President Park Geun-hye and Britain's Queen Elizabeth II pose for a photo prior to a welcoming dinner at Buckingham Palace in London. (Yonhap News)
President Park Geun-hye began her first day in Britain on Tuesday with the aim of bolstering cooperation with a country that has stood in the vanguard of creative economy and finance.
Park’s four-day trip is the second state visit by a South Korean president to Britain, the first being former President Roh Moo-hyun’s visit in 2004.
Cheong Wa Dae said Park’s arrival represented the special amity between the two countries, considering that Britain extends only two invitations for state visits a year.
Park’s visit coincides with the 60th anniversary of the cease-fire between the two Koreas as well as the 130th anniversary of diplomatic ties with Britain.
Park attended the ceremonial welcome hosted by Queen Elizabeth II and other senior members of the royal family. After inspecting the honor guard, Park traveled with the Queen in a carriage procession to Buckingham Palace.
Park was then slated to attend a groundbreaking ceremony for the first monument in tribute to the British war veterans from the Korean War and pay tribute to the tomb of the unknown soldiers.
President Park Geun-hye and Britain`s Queen Elizabeth II ride together in a royal coach to Buckingham Palace after attending the Horse Guards Parade in London on Tuesday. (Yonhap News)
Talks with about 100 members of Parliament were scheduled along with separate talks later in the day with British Labour Party leader Ed Miliband, and Liberal Democrat Party leader and Deputy Prime Minister Nick Clegg. The Liberal Democrat Party is the coalition partner of Prime Minister David Cameron’s Conservative Party.
Highlight of the day was expected to be the elaborate state banquet hosted by Queen Elizabeth II at Buckingham Palace in honor of Park, who would be donned in a hanbok, Cheong Wa Dae officials said.
The next day, Park is set to hold summit talks with Cameron to secure broader cooperation on finance and the creative economy. The two are also expected to discuss economic cooperation, global issues such as cyber security and climate change, and the situation on the Korean Peninsula.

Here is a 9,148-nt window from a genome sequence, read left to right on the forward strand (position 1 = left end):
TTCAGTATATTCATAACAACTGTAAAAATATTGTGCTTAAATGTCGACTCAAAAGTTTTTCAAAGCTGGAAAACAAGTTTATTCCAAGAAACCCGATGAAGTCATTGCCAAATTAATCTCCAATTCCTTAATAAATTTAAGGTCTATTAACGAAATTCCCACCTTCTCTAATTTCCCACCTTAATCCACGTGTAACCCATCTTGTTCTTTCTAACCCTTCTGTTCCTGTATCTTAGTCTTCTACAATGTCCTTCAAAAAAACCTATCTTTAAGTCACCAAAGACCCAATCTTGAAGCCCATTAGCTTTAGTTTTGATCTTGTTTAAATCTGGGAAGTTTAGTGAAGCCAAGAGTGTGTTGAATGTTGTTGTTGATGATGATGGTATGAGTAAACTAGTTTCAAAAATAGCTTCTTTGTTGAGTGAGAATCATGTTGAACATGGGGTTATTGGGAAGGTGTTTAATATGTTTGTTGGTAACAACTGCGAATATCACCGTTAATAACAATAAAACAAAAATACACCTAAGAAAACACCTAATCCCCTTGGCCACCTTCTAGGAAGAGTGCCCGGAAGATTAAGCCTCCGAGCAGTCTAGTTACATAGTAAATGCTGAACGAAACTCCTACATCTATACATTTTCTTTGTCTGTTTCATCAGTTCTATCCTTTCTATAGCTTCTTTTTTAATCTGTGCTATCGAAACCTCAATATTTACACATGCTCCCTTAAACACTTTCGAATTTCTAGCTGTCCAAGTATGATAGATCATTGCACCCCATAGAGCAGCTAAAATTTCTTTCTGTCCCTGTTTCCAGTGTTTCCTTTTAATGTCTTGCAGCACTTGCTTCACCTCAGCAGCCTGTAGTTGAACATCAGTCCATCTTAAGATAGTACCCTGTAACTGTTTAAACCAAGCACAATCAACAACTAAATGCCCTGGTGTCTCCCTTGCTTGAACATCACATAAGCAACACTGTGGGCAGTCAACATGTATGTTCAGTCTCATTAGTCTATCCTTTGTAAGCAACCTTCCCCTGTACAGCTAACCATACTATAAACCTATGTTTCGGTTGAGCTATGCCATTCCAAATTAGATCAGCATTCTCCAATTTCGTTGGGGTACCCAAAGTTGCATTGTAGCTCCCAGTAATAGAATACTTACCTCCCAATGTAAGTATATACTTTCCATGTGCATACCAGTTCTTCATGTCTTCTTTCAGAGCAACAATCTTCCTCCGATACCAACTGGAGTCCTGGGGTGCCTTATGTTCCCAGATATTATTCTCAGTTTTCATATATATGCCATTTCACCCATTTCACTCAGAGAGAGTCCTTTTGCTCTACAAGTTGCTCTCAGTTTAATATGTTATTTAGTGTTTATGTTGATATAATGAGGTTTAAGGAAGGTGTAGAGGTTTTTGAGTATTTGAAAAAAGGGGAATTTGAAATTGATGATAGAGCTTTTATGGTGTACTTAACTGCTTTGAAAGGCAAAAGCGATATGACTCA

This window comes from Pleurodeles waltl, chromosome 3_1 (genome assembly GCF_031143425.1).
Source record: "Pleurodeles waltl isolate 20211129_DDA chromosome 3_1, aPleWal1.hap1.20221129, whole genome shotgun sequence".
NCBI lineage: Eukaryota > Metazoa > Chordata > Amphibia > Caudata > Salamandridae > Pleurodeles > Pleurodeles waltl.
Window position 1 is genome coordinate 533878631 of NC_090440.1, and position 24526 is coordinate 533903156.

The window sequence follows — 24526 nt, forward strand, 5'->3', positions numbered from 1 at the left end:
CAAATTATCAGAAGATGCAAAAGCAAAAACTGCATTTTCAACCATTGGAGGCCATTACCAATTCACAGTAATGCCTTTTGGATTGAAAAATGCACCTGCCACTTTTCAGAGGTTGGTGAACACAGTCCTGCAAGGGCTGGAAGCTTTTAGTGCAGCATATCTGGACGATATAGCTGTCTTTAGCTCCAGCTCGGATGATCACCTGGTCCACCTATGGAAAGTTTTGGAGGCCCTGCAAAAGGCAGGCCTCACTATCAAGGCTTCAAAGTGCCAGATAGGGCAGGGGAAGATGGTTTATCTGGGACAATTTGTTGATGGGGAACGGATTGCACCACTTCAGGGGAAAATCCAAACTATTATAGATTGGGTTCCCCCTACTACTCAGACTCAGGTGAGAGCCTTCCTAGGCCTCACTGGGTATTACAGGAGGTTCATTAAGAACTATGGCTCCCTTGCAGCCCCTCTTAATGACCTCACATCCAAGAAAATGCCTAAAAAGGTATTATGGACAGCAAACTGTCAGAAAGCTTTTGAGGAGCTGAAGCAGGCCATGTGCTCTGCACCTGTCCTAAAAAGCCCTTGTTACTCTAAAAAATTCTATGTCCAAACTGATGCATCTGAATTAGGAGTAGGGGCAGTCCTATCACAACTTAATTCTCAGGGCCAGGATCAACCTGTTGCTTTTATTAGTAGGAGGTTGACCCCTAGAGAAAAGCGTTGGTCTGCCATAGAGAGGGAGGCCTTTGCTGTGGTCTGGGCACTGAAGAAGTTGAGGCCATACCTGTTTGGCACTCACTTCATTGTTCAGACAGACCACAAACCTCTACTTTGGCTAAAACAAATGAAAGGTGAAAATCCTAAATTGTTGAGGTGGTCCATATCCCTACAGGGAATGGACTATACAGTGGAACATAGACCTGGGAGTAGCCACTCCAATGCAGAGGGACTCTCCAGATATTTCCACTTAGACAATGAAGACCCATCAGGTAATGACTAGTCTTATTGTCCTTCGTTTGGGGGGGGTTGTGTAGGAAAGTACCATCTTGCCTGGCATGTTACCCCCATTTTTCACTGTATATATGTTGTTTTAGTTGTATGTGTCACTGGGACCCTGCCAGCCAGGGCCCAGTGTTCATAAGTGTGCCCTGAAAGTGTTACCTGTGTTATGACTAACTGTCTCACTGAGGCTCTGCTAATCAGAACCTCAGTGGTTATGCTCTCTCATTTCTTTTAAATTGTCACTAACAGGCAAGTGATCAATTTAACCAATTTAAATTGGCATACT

Britain, which is highly competitive in basic science technology and creative cultural industries, will provide a benchmark for Park’s vision for a creative economy, the presidential office said.
For this, Choi Moon-ki, the minister of science, ICT and future planning, has joined Park’s entourage. A number of memorandums of understanding between the two countries’ financial institutions will be signed during the visit, the office said.
“Britain has the most potential for cooperation (with Korea). We are currently looking into so many MOUs that it is difficult to count them,” Cho Won-dong, senior economic secretary had explained. The MOUs will range from cooperation on transportation infrastructure, finance, energy and information to communications.
The two countries are also expected to create a dialogue channel to seal cooperation between financial supervisory bodies for cooperation on Korea’s move to establish financial consumer protection agency.
Park also plans to take part in an economy and trade joint committee meeting, and a forum of CEOs.
Other events set for later in the day include a visit to Imperial College London, a meeting with South Korean residents, a special screening of Korean movies and a visit to London’s financial district.
London is the second leg of Park’s three-nation European trip, which took her to France for summit talks with French President Francois Hollande on Monday. After London, she plans to visit Belgium for two days.
By Lee Joo-hee and news reports (firstname.lastname@example.org